José Fernández’s death is MLB’s latest tragedy
America’s pastime has lived its share of tragedy over the years but Miami Marlins pitcher José Fernández’s death in a boating accident feels different.
Maybe it was his raw talent and potential. At 24, he was the ace of the Marlins franchise, a 2013 National League Rookie of the Year and a two-time All-Star. This season he was 16-8 with a 2.86 ERA and 253 strikeouts.
There was his rags-to-riches story. How he went from selling vegetables for $4 a day in his native Santa Clara, Cuba, to become a beloved and respected figure in Miami’s exile community.
He was jailed as a teenager after one of his four attempts to flee the communist island.
During his final attempt, Fernández, then 15, jumped in the water to rescue someone who had fallen off the boat. He only realized it was his mother, Maritza, when he reached her in the ocean.
“If that does not leave a mark on you for the rest of your life, I don’t know what will,” he told the Miami Herald in 2013.
His sudden death — Fernández had been slated to pitch tonight in Miami — has stunned the baseball world.
“The magnanimity of his personality transcended culture, religion and race,” Marlins President David Samson said.
“His story is representative of a story of hope, and of love and of faith, and no one will ever let that story die.”
Here are some other big-league players who died before their time:
Yankees pitcher Cory Lidle
Lidle, 34, and his flight instructor were killed in October 11, 2006 when his small plane struck a high-rise apartment building in Manhattan.
The pitcher’s passport was found on the street, as was his his body and that of his flight instructor, according to first responders.
There was a distress call from the pilot involving a problem with fuel, government sources close to the investigation told CNN at the time.
Lidle was 4-3 for the Yankees, who acquired the right-hander in a midseason trade with the Philadelphia Phillies.
Lidle, a nine-year veteran, was in the last year of his contract. He pitched 1 ⅓ innings and gave up three runs in the Yankees’ season-ending loss to Detroit in the American League Division Series just days before his death.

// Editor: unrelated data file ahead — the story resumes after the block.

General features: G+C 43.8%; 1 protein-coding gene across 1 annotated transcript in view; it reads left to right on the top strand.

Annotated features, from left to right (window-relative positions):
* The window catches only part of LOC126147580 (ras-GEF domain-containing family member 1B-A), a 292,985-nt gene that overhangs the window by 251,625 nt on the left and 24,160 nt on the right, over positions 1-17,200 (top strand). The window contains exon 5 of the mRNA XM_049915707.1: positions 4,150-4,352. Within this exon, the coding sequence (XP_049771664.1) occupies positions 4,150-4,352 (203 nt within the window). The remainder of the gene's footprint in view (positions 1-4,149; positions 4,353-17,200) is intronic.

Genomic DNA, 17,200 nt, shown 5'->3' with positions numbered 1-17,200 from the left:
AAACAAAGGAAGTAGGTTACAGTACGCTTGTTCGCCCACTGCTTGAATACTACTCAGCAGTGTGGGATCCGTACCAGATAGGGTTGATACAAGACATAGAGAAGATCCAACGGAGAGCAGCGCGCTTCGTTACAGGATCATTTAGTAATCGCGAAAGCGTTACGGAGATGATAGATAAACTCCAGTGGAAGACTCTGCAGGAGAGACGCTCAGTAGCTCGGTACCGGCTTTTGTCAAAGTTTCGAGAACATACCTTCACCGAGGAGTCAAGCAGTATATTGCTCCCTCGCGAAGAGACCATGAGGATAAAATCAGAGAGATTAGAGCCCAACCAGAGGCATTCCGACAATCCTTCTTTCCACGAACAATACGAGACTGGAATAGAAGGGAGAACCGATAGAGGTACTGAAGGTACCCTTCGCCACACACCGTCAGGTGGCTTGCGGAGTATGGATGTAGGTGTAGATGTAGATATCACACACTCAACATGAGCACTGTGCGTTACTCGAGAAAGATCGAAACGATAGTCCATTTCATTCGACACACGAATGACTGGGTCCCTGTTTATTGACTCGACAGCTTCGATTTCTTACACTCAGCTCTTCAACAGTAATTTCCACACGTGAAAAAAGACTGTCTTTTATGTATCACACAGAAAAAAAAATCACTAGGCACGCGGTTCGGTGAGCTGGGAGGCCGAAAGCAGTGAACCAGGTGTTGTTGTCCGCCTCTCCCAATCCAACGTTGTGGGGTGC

Yankees catcher Thurman Munson
Before Lidle, the Yankees lost one of their most beloved players and a former team captain in a plane crash.
Catcher Thurman Munson, the 1976 American League MVP and a 9-year veteran of the Yankees, was killed on August 2, 1979, in a crash as he practiced takeoffs and landings in his new Cessna Citation jet at the Akron-Canton Airport in Ohio.
Munson remains the only Yankee to win both the Rookie of the Year and Most Valuable Player awards with the franchise.
He lived for the postseason — batting .357 in 30 playoff games.
Munson’s No. 15 jersey was retired by the late team owner George Steinbrenner, and a plaque honoring him was added in 1980 to Monument Park at Yankee Stadium.
Pittsburgh Pirates outfielder Roberto Clemente
Clemente boarded a small plane loaded with earthquake relief in his native Puerto Rico on December 31, 1972. The plane was headed to Nicaragua when it crashed just off the coast of San Juan. His body was never recovered. He was 38.
He was elected to the Hall of Fame in 1973 when the mandatory five-year waiting period was waived during a special election.
Clemente played 18 big league seasons. He was a four-time batting champ, earned a dozen Golden Gloves, appeared in a dozen All-Star games and was National League MVP in 1966 and MVP of the 1971 World Series.
Off the field, Clemente was known for his charitable work and devotion to his family.
Los Angeles Angels pitcher Nick Adenhart
Adenhart, 22, was among three people killed in a car crash in Fullerton, California, in April 9, 2009.
One person was arrested in connection with the three-vehicle accident in Fullerton, southeast of Los Angeles. Witnesses said a red minivan ran a red light and struck two vehicles at an intersection, according to police.
Adenhart had just earned a spot in the Angels rotation after recording a 3-0 record and a 3.12 ERA with 18 strikeouts over six starts in spring training.
“Nick was just 22, with a wonderful life and career ahead of him,” former Major League Baseball Commissioner Bud Selig said at the time.
Cleveland Indians pitchers Tim Crews and Steve Olin
On March 22, 1993, Cleveland Indians pitchers Tim Crews, Steve Olin and Bobby Ojeda spent a day together at Crews’ home on Lake Little Nellie in Tavares, Florida.
Crews and Olin died when the bass boat that Crews was piloting crashed into a dock. Ojeda suffered head injuries but survived. He retired the following season.